Lounge Loves: Khaled Hosseini’s ‘Sea Prayer’
Khaled Hosseini’s new book is a haunting ode to the plight of refugees the world over
Unlike his usual tomes, Khalid Hosseini’s new book, Sea Prayer, is 48 pages long. But the slightness of its size is compensated by the gravity of its subject—and the beautiful illustrations by British painter Dan Williams that run through it. The images, in fact, amplify the effect of the brief narrative.
Sea Prayer was first conceived as a virtual reality film, in collaboration with United Nations High Commission For Refugees (UNHCR) and The Guardian, in 2017. Hosseini, who is a UNHCR goodwill ambassador, wrote a simple but powerful script. A father speaks to his sleeping son about the city of Homs, in Syria, before it was ravaged by war. There was a time, he says, when he and his brothers woke up to the “stirring of olive trees in the breeze”, the goats bleating, and the sun “a pale rim of persimmon to the east”. His little son’s boyhood memories, in tragic contrast, would be of crumbling buildings and pulling the corpses of friends and family from the debris. Towards the end, we realize the entire monologue is spoken on the verge of a sea voyage, to escape in search of refuge in another land. It is a prayer to the destructive ocean to protect his son and keep him safe from harm.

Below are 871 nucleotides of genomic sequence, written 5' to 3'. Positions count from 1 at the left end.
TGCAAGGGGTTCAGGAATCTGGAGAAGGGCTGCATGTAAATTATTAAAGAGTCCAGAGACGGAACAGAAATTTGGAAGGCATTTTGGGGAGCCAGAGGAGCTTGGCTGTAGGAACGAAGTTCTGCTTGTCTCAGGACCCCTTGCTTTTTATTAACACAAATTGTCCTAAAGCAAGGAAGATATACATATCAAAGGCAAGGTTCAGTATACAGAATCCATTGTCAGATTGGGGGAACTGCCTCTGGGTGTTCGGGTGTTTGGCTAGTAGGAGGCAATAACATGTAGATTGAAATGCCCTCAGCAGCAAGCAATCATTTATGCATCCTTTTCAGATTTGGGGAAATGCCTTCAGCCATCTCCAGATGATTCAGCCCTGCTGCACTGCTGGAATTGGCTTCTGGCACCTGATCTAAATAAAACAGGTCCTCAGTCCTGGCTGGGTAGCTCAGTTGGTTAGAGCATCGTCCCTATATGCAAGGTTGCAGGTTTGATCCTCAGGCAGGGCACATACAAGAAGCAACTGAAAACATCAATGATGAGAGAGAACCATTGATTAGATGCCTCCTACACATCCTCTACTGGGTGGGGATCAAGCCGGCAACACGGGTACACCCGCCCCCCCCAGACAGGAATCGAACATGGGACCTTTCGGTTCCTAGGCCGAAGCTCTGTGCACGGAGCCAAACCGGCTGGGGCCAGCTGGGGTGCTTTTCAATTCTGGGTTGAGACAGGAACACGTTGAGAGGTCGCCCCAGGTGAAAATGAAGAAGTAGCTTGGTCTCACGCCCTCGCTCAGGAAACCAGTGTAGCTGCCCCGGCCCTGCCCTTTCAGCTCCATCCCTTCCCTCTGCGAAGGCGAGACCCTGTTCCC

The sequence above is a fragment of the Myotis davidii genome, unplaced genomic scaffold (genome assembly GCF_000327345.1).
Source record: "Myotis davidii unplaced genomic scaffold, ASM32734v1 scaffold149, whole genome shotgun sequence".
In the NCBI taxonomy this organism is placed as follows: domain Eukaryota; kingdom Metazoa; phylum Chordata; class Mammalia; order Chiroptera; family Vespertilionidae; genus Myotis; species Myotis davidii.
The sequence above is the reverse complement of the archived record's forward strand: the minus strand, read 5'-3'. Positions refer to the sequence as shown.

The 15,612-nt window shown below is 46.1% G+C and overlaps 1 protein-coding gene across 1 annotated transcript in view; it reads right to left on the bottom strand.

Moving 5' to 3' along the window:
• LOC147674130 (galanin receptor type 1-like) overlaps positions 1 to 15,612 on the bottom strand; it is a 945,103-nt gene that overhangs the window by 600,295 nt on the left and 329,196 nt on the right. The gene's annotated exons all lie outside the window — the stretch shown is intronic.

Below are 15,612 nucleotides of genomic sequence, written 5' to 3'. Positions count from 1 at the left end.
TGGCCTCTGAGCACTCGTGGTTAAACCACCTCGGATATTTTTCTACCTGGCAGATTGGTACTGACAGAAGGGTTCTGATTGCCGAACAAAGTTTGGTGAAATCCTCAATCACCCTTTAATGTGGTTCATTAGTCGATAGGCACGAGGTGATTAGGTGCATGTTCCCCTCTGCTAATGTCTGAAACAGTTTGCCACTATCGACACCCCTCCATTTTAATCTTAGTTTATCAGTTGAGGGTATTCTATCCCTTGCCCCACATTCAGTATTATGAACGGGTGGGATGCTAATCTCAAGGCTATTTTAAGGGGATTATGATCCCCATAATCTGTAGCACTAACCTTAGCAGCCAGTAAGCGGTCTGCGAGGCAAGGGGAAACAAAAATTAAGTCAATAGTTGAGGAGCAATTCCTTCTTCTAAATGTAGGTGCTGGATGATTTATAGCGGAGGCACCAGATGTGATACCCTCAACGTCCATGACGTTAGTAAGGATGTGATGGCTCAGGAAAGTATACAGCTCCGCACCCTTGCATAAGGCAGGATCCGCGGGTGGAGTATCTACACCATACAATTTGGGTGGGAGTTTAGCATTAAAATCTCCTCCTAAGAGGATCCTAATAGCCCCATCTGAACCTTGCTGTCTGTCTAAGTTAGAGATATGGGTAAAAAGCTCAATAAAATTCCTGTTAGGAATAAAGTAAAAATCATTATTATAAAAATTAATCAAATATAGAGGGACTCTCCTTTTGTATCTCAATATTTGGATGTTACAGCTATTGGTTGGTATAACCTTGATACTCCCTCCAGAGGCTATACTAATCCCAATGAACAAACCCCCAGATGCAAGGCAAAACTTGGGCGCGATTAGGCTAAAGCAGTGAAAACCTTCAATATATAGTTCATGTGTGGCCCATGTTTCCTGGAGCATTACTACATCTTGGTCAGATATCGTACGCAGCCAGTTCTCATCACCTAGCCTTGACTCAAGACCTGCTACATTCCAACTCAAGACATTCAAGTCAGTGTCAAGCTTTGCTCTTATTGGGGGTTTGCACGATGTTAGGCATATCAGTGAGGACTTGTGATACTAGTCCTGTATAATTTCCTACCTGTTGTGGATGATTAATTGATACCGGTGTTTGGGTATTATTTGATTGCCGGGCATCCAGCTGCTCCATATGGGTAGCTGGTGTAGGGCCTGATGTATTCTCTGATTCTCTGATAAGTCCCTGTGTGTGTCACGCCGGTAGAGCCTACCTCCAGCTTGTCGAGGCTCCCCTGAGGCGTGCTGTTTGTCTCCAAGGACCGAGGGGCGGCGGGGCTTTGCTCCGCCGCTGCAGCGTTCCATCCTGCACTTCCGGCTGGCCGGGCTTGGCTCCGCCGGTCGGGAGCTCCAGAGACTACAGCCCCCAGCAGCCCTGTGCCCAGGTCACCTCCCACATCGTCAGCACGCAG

The story, as Hosseini has said, was inspired by 3-year-old Alan Kurdi, whose body was washed up on the Mediterranean coast off Turkey in 2015. Kurdi was drowned with his family trying to escape to a nearby Greek island, from where they were planning to fly to Canada and seek refuge.
The Afghan-born Hosseini, whose family sought asylum in the US, where he now lives, is no stranger to the life of a refugee, though his tribulations may not have been as dire as Kurdi’s family. The publisher, Bloomsbury, will donate £1 (around ₹91) from the sale of each copy of the book to UNHCR.
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